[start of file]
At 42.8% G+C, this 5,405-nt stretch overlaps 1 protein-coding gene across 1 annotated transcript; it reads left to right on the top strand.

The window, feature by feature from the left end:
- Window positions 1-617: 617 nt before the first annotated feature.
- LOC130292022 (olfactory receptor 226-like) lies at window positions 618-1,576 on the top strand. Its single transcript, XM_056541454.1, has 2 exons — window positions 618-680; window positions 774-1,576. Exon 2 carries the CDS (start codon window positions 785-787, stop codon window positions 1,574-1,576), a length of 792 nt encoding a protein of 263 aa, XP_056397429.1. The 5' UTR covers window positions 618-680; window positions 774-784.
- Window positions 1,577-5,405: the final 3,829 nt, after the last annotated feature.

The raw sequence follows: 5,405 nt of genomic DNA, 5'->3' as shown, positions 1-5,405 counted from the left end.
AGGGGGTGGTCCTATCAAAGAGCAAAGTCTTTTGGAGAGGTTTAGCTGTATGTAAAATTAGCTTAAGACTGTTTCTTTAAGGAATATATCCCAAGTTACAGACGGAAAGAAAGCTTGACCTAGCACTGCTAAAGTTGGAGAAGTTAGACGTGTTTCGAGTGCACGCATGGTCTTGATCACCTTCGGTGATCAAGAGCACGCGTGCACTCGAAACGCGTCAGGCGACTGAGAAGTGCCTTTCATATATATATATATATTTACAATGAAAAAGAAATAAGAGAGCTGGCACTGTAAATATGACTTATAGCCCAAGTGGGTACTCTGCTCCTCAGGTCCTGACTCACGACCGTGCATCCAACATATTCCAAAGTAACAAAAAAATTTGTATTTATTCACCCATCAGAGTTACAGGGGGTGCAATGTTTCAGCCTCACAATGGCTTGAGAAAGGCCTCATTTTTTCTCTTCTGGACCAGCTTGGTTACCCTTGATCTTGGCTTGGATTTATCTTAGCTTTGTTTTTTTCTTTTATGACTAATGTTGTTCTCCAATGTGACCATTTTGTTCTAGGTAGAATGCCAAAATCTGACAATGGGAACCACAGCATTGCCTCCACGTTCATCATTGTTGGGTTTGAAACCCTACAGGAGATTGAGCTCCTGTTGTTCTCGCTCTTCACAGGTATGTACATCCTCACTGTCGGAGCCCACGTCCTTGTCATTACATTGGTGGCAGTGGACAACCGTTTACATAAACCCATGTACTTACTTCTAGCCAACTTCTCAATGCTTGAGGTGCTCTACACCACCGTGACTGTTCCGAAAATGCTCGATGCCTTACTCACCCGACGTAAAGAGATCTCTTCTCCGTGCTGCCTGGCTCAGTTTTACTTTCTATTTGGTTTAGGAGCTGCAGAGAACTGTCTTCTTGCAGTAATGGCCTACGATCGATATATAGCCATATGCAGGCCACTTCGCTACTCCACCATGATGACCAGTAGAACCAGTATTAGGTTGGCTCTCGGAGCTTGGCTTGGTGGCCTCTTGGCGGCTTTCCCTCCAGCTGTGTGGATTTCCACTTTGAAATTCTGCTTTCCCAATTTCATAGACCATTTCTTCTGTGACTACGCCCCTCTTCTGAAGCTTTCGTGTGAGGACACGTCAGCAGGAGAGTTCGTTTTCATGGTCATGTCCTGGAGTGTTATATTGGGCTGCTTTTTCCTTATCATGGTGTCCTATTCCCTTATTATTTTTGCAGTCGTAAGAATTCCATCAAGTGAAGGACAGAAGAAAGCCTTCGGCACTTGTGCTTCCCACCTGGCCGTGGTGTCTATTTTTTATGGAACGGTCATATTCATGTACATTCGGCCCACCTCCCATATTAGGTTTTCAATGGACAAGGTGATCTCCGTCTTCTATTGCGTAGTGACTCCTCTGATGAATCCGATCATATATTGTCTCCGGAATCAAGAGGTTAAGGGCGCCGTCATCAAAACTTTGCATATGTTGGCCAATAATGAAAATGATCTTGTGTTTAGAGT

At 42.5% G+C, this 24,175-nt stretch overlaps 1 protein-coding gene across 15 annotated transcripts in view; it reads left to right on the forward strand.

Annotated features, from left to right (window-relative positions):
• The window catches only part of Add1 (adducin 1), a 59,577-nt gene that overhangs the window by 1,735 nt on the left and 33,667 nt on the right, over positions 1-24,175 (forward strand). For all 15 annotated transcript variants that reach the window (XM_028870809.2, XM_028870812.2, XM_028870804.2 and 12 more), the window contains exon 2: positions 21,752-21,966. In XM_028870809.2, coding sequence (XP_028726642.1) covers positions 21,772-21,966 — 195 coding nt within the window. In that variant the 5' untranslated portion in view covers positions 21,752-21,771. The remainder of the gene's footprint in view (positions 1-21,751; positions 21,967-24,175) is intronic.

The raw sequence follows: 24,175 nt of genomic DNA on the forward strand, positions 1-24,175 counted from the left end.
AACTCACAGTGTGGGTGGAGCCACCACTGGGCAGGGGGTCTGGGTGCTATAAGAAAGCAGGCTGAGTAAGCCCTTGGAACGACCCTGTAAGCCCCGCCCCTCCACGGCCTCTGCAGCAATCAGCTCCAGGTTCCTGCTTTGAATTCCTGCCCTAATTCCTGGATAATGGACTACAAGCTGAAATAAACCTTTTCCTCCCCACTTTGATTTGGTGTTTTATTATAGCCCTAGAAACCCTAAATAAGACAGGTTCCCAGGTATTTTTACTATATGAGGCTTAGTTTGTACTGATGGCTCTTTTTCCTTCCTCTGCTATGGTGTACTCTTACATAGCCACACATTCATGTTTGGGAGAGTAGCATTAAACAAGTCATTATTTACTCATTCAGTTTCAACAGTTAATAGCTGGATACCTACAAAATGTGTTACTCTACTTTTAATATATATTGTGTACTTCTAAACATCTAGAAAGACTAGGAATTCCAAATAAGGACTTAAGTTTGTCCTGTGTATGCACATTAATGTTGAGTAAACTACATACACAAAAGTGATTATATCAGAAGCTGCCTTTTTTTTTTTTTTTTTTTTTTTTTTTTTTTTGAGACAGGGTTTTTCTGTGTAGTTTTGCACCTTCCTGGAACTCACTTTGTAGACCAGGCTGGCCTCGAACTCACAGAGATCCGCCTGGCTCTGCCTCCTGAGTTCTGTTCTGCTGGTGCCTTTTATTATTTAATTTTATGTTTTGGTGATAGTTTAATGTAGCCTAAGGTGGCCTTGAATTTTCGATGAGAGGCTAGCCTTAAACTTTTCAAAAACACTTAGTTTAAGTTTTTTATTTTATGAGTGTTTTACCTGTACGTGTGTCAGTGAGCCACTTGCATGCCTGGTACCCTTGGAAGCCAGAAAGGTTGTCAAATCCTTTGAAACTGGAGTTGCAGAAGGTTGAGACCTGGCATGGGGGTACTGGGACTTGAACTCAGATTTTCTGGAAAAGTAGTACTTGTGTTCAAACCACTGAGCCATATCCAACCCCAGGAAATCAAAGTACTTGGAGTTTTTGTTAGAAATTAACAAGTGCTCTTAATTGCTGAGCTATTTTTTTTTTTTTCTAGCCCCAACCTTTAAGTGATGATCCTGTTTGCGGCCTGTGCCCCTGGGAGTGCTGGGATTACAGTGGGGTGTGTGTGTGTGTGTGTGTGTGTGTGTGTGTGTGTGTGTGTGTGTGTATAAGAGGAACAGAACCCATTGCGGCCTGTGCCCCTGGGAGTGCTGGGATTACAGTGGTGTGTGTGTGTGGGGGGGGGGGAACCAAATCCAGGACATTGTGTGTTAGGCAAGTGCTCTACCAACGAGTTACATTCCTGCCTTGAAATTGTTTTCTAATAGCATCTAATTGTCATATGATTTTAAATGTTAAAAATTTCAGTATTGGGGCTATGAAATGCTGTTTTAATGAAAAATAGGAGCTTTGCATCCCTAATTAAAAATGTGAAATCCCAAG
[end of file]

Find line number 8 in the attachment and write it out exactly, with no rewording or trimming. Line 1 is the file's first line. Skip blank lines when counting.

At 42.5% G+C, this 24,175-nt stretch overlaps 1 protein-coding gene across 15 annotated transcripts in view; it reads left to right on the forward strand.